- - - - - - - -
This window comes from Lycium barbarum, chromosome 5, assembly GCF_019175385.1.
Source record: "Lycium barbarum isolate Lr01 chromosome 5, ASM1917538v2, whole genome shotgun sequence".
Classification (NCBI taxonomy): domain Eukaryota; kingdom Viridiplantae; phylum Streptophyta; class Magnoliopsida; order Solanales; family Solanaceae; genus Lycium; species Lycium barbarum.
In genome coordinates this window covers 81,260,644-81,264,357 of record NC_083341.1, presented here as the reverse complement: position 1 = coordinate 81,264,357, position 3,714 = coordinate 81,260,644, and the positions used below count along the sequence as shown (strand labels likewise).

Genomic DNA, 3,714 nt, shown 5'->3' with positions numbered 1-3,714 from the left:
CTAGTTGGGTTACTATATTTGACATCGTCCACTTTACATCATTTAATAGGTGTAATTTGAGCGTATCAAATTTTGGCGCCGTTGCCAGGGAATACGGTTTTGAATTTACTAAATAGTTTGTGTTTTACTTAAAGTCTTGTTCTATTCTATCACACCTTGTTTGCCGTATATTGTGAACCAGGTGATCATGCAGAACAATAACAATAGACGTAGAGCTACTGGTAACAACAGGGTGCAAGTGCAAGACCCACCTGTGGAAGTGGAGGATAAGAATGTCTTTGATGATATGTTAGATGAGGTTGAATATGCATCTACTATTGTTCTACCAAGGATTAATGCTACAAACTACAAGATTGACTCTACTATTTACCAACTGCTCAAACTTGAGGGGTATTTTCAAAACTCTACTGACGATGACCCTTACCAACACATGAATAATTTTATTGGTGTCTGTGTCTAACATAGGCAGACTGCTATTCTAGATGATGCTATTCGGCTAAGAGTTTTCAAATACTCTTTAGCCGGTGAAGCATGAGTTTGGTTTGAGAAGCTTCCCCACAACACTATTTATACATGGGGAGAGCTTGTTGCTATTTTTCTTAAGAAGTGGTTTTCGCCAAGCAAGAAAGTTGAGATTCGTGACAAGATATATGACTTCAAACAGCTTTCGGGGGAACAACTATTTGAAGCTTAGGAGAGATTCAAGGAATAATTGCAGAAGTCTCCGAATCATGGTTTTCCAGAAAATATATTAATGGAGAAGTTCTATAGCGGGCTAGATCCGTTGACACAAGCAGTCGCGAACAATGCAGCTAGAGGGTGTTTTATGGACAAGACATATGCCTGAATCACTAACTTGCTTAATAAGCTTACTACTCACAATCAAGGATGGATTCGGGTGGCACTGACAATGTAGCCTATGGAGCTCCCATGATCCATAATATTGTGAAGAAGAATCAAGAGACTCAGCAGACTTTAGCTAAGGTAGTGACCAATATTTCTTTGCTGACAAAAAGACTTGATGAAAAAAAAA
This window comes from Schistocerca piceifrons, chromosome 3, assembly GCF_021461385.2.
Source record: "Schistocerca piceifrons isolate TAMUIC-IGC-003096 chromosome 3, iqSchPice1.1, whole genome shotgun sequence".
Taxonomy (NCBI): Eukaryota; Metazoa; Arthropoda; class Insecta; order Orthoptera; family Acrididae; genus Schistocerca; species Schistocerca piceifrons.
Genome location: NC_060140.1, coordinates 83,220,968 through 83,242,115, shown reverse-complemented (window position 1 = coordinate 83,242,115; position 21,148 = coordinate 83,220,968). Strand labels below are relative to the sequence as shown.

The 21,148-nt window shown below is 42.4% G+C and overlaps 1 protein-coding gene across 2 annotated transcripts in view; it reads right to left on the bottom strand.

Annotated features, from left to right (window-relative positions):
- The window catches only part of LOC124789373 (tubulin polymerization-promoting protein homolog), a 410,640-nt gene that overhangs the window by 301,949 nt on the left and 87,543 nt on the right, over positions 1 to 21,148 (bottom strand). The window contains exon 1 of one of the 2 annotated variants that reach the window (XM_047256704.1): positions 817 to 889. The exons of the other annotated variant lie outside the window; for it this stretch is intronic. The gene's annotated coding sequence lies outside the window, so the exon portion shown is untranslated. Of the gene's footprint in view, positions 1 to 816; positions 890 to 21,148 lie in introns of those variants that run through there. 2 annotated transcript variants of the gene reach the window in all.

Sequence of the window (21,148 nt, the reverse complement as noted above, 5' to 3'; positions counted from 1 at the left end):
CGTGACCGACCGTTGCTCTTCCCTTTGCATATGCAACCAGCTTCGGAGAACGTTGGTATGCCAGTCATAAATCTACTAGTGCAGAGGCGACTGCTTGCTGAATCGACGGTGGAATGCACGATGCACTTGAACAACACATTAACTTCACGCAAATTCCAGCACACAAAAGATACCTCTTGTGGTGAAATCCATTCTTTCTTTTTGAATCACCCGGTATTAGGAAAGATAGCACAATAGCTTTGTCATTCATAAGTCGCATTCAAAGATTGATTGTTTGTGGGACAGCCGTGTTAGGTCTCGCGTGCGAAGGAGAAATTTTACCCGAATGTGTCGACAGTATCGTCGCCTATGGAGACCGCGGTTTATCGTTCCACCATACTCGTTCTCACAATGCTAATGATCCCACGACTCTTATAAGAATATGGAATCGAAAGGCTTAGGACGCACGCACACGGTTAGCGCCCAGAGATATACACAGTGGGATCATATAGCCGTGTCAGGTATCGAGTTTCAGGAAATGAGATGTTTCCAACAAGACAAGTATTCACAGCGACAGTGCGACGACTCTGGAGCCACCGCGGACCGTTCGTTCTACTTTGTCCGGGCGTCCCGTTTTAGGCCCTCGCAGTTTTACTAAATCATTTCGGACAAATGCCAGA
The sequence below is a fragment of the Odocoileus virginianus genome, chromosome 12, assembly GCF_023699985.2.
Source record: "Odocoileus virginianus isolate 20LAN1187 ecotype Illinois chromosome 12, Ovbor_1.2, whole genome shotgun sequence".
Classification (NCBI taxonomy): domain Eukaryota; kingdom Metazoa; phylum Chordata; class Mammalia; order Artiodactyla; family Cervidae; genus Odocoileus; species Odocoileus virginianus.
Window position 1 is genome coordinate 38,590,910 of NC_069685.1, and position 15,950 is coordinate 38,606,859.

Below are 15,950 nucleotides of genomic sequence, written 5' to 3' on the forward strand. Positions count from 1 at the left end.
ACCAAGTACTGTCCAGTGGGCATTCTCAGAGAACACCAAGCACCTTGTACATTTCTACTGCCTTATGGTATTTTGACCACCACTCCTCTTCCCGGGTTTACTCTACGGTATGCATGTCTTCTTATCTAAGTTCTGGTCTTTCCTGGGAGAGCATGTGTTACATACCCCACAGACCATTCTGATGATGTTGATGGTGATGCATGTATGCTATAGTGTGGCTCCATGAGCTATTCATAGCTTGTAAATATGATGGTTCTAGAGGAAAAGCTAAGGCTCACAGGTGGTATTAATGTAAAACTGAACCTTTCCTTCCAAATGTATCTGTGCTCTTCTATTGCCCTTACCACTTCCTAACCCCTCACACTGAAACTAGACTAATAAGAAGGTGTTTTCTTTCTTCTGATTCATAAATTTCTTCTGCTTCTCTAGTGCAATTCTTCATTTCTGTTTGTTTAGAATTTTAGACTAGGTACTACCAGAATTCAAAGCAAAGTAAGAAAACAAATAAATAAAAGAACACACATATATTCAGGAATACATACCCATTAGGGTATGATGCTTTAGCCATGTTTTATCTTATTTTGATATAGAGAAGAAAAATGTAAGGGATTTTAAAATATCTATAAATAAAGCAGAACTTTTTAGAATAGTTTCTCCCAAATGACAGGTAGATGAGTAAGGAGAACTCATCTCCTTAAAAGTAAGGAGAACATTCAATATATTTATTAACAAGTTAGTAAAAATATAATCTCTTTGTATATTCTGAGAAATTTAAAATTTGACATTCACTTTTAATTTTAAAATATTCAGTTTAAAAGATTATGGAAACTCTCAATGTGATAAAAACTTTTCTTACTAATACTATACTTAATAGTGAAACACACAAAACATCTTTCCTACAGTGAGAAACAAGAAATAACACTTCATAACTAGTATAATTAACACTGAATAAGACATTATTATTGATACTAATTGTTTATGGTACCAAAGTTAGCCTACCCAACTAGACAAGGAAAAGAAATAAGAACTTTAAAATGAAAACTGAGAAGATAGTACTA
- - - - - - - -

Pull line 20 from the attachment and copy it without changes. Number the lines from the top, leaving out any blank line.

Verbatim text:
Below are 15,950 nucleotides of genomic sequence, written 5' to 3' on the forward strand. Positions count from 1 at the left end.